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Concentration-dependent contractions were induced by 5-HT as well as AM in isolated rat fundus and both showed a right ward shift in CRC in the presence of ketanserin (10−6 M) [[Figure 2]a and b]. The EC 50 of 5-HT after ketanserin (3.6 ± 0.15 × 10−8 M) was significantly higher (P < 0.05) than EC 50 of 5-HT alone (1.0 ± 0.37 × 10−8 M). The EC 50 of AM after ketanserin (10−6 M) (0.62 ± 0.03 mg/ml) was significantly higher (P < 0.05) than EC 50 of AM alone (0.28 ± 0.03 mg/ml). The CRC of AM was shifted to the right side of 5-HT [[Figure 2]c] and the EC 50 of AM (0.28 ± 0.03 mg/ml) was significantly higher (P < 0.05) than that of 5-HT (4.1 ± 1.5 × 10−6 mg / ml). The maximal response of AM (827.44 ± 69.24 mg) was found significantly lesser (P < 0.05) than that of 5-HT (1110.93 ± 35.83 mg) [[Figure 2]c].
Figure 2: Interaction of Aegle marmelos (AM) with serotonergic receptors. Cumulative concentration-response curves of (a) 5-HT alone and 5-HT in the presence of ketanserin (10−6 M) (b) AM alone and AM in the presence of ketanserin (10−6 M) (c) 5-HT and AM on isolated rat fundus. Values are expressed as mean ± standard error of the mean (n = 3)

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Isoprenaline (10−6 M) exerted relaxant effect of 81.45% on rat tracheal chain precontracted with CCh (10−5 M). In the presence of propranolol (1 ng/ml), the relaxant effect of isoprenaline (10−6 M) was reduced significantly (P < 0.05) to 32.97% [[Figure 3]a]. AM (0.2 mg/ml) produced relaxant effect of 66.81% on CCh (10−5 M) precontracted tracheal chain. The relaxant effect was reduced significantly (P < 0.05) to 36.23% in the presence of propranolol (1 ng/ml) [[Figure 3]b].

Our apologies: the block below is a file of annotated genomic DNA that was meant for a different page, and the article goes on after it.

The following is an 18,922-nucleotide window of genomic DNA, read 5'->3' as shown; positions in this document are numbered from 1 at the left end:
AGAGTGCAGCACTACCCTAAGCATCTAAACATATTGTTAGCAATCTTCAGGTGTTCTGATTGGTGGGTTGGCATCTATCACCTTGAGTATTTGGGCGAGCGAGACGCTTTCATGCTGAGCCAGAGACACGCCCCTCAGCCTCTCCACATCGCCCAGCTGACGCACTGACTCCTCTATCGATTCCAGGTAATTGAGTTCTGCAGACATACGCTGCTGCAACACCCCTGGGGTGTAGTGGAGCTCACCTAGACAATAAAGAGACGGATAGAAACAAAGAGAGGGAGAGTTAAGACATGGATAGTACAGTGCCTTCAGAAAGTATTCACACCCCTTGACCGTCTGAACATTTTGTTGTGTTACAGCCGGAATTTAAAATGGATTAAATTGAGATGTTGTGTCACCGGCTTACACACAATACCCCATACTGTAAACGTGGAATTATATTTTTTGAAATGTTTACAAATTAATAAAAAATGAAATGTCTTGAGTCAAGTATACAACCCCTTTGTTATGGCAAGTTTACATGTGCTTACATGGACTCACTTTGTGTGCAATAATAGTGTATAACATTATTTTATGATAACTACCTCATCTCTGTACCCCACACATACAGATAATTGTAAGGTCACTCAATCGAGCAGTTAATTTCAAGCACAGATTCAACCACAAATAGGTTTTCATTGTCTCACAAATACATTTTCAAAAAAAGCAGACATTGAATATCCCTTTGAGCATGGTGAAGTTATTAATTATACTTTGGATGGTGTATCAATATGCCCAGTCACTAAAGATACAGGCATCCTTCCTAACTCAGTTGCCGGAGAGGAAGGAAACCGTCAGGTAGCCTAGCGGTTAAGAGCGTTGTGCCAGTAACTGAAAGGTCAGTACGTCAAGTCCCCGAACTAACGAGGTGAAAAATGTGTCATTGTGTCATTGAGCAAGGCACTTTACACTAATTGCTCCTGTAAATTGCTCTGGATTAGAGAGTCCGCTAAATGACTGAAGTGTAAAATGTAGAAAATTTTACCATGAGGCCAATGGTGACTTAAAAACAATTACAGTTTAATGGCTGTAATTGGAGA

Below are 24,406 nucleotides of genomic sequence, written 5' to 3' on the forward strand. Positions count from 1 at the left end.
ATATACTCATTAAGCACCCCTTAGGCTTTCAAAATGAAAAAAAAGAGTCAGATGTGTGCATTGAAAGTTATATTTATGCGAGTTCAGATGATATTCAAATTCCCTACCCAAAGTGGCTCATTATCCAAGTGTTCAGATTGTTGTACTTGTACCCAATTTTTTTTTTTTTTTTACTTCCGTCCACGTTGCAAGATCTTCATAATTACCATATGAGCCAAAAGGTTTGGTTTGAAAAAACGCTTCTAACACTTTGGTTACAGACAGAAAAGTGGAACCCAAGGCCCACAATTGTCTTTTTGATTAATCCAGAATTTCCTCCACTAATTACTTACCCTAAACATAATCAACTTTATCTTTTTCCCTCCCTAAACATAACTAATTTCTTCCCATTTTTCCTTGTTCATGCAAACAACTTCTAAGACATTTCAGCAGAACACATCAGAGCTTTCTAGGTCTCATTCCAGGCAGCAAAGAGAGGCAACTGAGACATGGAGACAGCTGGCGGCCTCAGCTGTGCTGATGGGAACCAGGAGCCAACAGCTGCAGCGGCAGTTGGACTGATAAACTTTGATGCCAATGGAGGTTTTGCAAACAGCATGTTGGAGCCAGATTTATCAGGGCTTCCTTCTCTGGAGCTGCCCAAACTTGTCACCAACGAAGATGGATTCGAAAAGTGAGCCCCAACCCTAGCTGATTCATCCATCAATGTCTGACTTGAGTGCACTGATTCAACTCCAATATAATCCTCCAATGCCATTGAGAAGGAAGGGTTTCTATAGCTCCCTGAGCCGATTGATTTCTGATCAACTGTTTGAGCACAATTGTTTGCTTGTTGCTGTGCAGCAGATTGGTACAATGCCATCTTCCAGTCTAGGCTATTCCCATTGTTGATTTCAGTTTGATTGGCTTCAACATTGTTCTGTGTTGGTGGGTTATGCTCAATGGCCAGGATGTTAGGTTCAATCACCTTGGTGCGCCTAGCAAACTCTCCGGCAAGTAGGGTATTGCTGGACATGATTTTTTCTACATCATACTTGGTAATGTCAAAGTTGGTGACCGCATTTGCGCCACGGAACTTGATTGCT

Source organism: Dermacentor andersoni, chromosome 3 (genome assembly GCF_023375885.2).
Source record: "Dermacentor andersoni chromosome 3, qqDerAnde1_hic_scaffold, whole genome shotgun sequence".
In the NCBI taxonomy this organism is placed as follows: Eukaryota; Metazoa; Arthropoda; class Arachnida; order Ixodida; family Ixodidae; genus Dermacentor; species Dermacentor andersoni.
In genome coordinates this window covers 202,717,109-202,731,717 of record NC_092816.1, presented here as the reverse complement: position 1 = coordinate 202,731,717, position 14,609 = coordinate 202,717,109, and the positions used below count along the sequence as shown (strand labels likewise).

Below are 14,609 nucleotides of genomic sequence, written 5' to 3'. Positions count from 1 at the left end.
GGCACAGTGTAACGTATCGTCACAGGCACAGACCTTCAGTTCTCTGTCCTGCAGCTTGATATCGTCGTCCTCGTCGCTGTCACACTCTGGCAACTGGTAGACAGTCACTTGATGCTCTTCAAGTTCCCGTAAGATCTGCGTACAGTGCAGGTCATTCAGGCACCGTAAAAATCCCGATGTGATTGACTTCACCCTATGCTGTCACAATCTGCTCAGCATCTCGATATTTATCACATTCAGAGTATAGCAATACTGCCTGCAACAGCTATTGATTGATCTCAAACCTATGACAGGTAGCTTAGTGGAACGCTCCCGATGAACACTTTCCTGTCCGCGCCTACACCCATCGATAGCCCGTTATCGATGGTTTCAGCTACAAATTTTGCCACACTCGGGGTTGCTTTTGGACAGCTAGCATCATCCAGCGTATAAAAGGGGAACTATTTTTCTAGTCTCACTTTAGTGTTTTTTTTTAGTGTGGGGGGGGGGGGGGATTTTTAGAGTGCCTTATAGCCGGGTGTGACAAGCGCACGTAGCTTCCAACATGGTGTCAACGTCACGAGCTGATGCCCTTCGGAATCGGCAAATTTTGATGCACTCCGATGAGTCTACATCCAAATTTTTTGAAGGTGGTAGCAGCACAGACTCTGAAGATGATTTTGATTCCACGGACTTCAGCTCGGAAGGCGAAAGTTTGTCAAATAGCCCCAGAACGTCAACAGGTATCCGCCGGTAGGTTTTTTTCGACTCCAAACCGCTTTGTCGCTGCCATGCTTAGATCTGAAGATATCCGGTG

Figure 3: Interaction of Aegle marmelos (AM) with adrenergic receptors. Effect of propranolol on the relaxant effects of (a) isoprenaline (10−6 M) and (b) AM (0.2 mg/ml) on isolated rat trachea precontracted with carbachol (10−5 M). Values are expressed as mean ± standard error of the mean (n = 3)

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 » Discussion Top


In the present study, the activity of AM was significantly inhibited in the presence of atropine confirming the presence of cholinergic (ACh-like) components in AM. Moreover, the CRC of AM being on the right side of ACh and higher EC 50 of AM than that of ACh indicate lesser potency of AM when compared with ACh and also, the lower maximal response of ileum to AM indicates its lesser efficacy than ACh. The ileum is supplied with cholinergic nerves that produce contractions via muscarinic receptors, and these cholinergic nerves play an important role in the regulation of gastrointestinal motility. [9] The agonistic action of AM on cholinergic receptor may explain the medicinal use of leaves of AM as mild laxative.